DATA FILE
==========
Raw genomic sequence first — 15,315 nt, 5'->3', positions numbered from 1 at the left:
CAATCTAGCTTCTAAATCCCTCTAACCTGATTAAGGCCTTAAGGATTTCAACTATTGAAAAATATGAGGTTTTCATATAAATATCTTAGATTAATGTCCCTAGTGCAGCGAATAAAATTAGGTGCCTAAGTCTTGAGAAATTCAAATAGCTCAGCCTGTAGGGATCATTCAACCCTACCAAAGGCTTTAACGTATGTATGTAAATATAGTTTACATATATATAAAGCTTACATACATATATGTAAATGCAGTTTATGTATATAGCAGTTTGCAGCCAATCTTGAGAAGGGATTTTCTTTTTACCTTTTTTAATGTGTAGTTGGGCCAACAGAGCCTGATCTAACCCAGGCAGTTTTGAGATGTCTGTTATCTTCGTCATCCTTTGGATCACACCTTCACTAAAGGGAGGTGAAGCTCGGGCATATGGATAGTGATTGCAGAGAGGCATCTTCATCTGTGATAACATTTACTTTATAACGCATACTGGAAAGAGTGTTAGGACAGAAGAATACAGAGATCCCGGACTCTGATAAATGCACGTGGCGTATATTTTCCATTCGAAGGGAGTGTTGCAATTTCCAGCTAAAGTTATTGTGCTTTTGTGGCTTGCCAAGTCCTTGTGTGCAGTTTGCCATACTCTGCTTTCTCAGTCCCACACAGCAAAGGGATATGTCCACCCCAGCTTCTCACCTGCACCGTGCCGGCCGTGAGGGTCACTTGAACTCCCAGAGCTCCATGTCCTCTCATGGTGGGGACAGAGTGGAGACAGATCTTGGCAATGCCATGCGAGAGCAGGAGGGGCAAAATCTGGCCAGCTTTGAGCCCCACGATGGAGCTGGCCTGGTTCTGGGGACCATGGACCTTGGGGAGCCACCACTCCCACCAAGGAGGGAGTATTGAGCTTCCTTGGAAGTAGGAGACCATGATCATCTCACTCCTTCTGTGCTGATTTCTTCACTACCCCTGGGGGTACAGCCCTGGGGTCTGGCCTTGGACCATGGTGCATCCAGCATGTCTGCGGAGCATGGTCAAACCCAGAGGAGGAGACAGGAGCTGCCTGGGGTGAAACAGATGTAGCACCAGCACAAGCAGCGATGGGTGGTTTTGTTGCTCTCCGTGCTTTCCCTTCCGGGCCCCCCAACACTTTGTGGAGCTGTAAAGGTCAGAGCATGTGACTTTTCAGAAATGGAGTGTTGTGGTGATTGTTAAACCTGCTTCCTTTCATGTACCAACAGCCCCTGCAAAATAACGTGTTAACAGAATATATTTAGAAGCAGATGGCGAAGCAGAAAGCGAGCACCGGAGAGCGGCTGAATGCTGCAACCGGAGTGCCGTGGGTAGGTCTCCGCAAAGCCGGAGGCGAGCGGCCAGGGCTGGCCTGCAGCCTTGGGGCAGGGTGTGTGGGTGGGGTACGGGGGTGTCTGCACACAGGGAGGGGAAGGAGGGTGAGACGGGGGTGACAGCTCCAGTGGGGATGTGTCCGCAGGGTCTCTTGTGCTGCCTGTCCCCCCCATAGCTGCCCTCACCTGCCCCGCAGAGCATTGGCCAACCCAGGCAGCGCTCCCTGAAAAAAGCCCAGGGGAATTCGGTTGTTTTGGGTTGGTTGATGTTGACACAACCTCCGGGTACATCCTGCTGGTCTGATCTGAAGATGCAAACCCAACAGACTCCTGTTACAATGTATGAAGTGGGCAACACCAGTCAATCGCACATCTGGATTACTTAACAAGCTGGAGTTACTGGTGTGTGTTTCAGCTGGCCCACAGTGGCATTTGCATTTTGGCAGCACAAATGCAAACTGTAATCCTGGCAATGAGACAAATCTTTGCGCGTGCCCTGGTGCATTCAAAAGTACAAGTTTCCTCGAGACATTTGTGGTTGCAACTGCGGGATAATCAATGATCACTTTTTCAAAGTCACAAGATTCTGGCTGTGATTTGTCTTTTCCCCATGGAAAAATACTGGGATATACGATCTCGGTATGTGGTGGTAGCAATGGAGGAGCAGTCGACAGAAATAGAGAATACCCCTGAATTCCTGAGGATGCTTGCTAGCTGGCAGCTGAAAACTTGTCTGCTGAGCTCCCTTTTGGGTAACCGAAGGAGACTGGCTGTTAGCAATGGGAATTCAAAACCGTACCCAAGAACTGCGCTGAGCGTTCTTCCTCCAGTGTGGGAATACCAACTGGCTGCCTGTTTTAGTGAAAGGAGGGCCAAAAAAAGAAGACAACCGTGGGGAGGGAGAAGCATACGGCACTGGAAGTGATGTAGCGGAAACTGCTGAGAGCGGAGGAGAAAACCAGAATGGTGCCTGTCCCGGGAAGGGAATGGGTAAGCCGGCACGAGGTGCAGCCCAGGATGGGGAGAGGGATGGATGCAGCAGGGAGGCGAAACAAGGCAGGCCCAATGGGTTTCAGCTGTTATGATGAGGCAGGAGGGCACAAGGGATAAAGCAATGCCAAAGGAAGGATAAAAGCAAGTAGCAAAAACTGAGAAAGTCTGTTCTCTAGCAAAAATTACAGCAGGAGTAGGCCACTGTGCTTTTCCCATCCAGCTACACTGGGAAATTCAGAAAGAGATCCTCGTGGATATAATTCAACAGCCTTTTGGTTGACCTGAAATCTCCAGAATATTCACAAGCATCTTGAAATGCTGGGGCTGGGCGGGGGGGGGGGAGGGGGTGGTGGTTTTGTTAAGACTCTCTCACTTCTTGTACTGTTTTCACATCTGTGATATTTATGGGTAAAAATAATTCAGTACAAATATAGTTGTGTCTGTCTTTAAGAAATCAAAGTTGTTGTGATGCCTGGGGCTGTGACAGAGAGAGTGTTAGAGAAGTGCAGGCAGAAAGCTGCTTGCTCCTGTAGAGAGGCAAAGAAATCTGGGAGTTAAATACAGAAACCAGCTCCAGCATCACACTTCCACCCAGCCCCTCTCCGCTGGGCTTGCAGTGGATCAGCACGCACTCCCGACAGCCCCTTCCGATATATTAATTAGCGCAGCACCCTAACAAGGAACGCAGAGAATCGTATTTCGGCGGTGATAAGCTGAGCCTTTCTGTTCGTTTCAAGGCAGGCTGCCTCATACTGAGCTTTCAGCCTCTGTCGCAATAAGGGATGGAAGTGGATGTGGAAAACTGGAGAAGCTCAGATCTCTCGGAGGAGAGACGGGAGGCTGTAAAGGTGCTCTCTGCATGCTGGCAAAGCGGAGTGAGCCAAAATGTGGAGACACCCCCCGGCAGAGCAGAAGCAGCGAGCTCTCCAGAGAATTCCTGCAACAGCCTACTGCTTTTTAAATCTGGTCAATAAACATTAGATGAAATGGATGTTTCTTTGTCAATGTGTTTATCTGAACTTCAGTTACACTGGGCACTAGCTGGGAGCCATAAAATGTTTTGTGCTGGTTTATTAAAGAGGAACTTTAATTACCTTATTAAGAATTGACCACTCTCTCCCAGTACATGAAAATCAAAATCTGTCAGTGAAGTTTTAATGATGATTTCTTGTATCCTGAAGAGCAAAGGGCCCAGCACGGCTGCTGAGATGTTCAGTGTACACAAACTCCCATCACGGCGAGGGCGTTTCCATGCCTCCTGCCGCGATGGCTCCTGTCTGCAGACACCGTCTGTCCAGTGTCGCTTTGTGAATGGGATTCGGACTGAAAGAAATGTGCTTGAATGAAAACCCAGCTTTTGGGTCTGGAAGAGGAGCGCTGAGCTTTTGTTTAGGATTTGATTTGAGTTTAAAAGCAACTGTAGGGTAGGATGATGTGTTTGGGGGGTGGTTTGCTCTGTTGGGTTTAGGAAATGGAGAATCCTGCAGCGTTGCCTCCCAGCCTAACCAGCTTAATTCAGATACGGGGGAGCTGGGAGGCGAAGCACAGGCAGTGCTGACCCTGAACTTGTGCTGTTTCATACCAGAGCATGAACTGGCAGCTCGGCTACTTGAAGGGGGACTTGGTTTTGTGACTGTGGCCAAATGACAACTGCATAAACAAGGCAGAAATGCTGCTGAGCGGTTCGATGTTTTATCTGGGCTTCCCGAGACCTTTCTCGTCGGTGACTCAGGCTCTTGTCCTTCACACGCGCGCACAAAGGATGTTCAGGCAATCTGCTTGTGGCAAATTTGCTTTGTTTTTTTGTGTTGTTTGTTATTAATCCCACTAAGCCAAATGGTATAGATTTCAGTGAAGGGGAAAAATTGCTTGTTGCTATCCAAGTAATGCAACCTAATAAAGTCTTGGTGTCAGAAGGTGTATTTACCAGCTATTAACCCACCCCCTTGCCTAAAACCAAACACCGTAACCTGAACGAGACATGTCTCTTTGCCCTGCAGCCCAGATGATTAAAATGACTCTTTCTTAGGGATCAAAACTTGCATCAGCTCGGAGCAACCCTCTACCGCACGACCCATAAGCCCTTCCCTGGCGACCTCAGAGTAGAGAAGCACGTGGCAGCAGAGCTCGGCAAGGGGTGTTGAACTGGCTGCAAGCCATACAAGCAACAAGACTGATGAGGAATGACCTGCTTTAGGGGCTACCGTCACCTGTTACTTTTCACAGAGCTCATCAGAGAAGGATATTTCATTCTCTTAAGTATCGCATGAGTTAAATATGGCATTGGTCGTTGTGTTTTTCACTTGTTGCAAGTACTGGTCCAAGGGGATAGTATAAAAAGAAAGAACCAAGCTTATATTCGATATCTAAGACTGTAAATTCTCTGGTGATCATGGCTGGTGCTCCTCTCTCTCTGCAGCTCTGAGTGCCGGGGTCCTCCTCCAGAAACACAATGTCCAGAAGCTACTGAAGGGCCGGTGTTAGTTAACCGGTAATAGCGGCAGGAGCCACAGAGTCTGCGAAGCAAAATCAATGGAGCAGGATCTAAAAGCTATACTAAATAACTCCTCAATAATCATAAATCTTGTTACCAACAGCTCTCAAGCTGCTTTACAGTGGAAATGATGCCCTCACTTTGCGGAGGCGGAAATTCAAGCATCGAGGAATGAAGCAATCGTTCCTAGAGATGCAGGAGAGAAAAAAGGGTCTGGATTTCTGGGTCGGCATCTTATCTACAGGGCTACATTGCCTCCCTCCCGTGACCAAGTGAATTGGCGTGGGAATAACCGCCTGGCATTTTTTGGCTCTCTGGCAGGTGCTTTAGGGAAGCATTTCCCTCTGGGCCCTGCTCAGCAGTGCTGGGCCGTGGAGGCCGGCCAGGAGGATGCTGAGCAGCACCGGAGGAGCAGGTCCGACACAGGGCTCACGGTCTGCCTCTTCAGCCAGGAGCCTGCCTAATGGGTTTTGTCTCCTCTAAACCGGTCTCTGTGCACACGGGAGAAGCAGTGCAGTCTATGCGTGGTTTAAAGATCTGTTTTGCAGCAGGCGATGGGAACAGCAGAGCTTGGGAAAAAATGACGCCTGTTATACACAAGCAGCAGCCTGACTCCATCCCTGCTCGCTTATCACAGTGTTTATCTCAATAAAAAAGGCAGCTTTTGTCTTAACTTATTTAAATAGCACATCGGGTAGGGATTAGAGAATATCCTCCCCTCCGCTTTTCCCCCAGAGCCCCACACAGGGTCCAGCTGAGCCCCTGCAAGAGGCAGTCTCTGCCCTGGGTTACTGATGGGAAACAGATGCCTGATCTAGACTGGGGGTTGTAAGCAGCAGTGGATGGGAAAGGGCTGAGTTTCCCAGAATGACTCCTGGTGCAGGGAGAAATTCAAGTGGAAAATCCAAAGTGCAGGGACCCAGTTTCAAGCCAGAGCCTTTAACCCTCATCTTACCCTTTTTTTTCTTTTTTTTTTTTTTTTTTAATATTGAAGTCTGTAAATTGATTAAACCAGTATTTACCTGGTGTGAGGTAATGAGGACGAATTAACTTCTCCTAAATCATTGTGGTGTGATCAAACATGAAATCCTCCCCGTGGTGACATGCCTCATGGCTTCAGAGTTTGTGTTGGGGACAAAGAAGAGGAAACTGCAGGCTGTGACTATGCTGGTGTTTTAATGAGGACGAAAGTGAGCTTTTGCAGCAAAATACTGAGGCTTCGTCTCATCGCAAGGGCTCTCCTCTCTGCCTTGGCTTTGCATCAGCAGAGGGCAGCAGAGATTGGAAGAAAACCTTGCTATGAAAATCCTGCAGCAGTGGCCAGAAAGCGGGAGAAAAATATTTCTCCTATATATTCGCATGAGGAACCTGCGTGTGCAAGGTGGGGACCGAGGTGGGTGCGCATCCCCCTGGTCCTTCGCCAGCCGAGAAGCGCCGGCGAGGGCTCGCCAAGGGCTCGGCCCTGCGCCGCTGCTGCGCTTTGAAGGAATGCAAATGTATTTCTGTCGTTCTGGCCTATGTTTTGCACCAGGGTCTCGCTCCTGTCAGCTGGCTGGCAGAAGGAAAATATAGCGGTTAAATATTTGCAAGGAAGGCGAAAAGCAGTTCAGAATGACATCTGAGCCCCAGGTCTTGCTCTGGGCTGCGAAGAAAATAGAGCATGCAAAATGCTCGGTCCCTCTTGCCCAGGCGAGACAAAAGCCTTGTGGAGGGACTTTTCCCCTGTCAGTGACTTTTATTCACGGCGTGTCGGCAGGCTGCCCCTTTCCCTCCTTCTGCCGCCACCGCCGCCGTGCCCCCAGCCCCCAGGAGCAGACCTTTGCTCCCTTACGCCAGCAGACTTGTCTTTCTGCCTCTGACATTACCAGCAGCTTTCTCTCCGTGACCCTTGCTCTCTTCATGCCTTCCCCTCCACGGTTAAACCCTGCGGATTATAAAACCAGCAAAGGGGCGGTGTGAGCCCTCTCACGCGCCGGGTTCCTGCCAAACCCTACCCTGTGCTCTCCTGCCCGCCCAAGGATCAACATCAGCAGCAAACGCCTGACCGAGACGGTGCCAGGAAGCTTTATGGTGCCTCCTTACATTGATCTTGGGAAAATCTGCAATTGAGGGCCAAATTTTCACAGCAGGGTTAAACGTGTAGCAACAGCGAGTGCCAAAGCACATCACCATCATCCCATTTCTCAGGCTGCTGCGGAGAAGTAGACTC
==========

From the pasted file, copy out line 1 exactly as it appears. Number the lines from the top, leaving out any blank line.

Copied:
Raw genomic sequence first — 15,315 nt, 5'->3', positions numbered from 1 at the left: